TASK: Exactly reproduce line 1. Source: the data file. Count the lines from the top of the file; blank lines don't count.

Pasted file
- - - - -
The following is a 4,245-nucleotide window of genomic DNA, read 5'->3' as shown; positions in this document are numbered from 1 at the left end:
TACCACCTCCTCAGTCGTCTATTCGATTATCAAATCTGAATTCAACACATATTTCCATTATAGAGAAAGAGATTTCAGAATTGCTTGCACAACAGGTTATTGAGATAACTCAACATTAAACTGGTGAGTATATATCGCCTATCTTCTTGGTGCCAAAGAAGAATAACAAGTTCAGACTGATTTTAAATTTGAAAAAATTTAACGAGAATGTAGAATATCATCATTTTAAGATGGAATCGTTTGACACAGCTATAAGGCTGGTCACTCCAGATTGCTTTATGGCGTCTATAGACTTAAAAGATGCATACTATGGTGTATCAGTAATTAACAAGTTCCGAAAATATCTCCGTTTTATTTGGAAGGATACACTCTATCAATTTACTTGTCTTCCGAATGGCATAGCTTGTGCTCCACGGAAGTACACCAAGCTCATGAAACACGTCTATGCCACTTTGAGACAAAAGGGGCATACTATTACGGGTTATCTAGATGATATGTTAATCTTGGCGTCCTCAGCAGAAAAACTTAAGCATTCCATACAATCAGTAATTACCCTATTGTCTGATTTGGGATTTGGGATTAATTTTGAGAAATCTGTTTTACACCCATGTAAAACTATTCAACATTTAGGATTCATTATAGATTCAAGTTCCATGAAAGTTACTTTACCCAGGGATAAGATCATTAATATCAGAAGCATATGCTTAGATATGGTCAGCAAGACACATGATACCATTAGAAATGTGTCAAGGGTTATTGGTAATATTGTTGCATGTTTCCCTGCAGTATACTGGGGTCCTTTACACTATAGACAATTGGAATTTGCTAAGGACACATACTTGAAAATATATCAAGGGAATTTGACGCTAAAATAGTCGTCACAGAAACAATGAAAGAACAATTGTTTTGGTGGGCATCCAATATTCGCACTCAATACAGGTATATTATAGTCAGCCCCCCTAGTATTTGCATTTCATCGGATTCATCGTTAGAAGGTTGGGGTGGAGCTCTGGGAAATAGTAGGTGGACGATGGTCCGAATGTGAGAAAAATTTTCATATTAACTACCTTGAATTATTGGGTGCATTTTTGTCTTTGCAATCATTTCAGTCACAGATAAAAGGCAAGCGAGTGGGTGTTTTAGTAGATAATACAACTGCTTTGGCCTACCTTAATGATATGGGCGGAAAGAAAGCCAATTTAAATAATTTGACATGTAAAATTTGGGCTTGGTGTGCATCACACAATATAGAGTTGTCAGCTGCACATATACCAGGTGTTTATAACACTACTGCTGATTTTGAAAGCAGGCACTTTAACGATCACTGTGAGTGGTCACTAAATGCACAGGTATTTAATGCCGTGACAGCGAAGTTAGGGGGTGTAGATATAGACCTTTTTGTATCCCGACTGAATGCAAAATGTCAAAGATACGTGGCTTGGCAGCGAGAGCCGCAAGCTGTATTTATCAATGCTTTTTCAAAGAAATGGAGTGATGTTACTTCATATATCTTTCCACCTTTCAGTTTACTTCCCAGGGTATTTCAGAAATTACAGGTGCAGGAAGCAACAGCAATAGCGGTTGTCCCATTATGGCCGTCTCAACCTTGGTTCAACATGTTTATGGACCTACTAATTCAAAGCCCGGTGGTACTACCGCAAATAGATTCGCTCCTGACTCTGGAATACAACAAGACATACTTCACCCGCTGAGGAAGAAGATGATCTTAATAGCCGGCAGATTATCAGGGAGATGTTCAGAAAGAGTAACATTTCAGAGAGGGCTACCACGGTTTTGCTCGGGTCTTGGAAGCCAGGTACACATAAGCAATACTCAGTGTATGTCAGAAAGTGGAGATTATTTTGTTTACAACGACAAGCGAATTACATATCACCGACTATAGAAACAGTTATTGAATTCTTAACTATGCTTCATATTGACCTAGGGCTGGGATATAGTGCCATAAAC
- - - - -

The following is a 4,245-nucleotide window of genomic DNA, read 5'->3' as shown; positions in this document are numbered from 1 at the left end: